From a dealer’s perspective, what are your thoughts on electric adoption? How do you view it shaking out with electric versus other options such as natural gas or propane?

Going back to that battery technology, I think bus price, infrastructure costs, battery range and power supply constraints are the most difficult hurdles to get over when it comes to all-electric school buses. For example, school bus operators (school districts and private contractors) might see some advantages – especially in warmer urban areas, but infrastructure cost and space will be problems.  With limited space in most urban areas, how do you install all the required infrastructure?  

The New York City metro area is the largest market for our Type-A all-electric school buses, and that’s why we are located just up the road.  And as the City and State move toward zero-emission vehicles it will be critical for the state to fully fund that initiative.  We can’t place the financial burden on our schools and local property taxpayers.  

The transition to zero emission school buses must be done responsibly and that includes making sure all-electric school buses work for everyone – because if they don’t, and the mandates aren’t flexible, and we don’t allow all environmentally-friend technologies in the marketplace we could see major problems across the country and the people who are at risk are innocent children.  

Today, I don’t have a lot of people asking for electric vehicles. The demand is almost non-existent, but thankfully Ford is looking to the future and talking about electrifying the Ford Transit so we can be prepared for future demand.

What do you see as the most influential factors when it comes to large-scale electric adoption? 

Number one is availability – are there enough products on the road that can truly meet the safety requirements, range demands, provide proper heating and air conditioning, and price – if all these things aren’t in alignment, then there are no environmental advantages to going all-electric.  We can’t have situations where kids are freezing on buses to protect battery range, or in an emergency kids are stranded because the bus can’t reach a recharging station.  

The fact that Ford and GM are investing heavily in all-electric is a good sign, but it has yet to be proven that the technology is superior to today’s near-zero engines.  Infrastructure, grid and power generation investments must happen first.  Either way, as long as it’s done correctly, Trans Tech will continue to be at the forefront of this all-electric pioneering journey.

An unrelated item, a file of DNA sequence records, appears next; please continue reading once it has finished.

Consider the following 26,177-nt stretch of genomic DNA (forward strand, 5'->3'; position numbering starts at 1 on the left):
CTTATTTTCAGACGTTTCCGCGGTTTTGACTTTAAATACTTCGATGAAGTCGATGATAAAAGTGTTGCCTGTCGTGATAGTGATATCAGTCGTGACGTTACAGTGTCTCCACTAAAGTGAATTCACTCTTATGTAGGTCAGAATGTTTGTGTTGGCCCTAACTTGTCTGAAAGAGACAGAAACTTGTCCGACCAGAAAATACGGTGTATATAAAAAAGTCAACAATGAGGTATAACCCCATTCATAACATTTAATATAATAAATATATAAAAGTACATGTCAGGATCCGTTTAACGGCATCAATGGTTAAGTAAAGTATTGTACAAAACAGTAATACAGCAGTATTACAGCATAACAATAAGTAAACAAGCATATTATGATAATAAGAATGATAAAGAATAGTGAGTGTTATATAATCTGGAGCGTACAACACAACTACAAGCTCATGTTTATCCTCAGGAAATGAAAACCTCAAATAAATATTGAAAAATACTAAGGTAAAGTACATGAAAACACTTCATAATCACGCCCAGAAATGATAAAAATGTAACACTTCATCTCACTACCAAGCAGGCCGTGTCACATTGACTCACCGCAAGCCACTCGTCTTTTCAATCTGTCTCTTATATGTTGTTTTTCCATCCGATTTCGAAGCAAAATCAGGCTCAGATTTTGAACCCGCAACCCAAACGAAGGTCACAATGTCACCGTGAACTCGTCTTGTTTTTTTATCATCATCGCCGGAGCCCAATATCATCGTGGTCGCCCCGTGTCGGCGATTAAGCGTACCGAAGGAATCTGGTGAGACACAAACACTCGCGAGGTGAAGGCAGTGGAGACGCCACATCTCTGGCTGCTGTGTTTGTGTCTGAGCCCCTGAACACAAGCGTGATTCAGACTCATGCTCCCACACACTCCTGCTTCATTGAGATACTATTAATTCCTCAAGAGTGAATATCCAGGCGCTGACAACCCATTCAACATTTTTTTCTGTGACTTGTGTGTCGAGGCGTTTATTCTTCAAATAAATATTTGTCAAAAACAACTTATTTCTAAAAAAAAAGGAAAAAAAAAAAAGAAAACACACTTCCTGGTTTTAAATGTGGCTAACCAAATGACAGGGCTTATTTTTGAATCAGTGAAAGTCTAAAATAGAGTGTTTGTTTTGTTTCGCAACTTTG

What kind of advancement do you see as being the most instrumental in propelling pupil transportation into the future?

Again, it all comes down to product. If I can make it more affordable while strengthening the vehicles, that is my goal. I have worked on that for years now and that is one of our competitive advantages – our customers want strong, safe, easy to drive, and efficient school buses.  We are so heavily regulated that there is not a lot that can change on the vehicles, but we look at potential innovations every day. 

The biggest problems facing the industry today are supply chain related – the cost of everything is increasing rapidly and availability of materials is unpredictable.

I know that our seat manufacturer, the same one used by just about everybody in the business, increased their prices by 35 percent from last year. I have to protect my customers from such volatility, but all of our suppliers have increased prices – it’s the worst it has ever been.  

My goal when I first came to Trans Tech was to take their existing product, make it better by incorporating customer-centric improvements, increase our dealer network, and grow our loyal customer base.  This has been the focus since 2012 and it continues to be our focus today.  Personally, I’m very happy with the product that we’re making right now.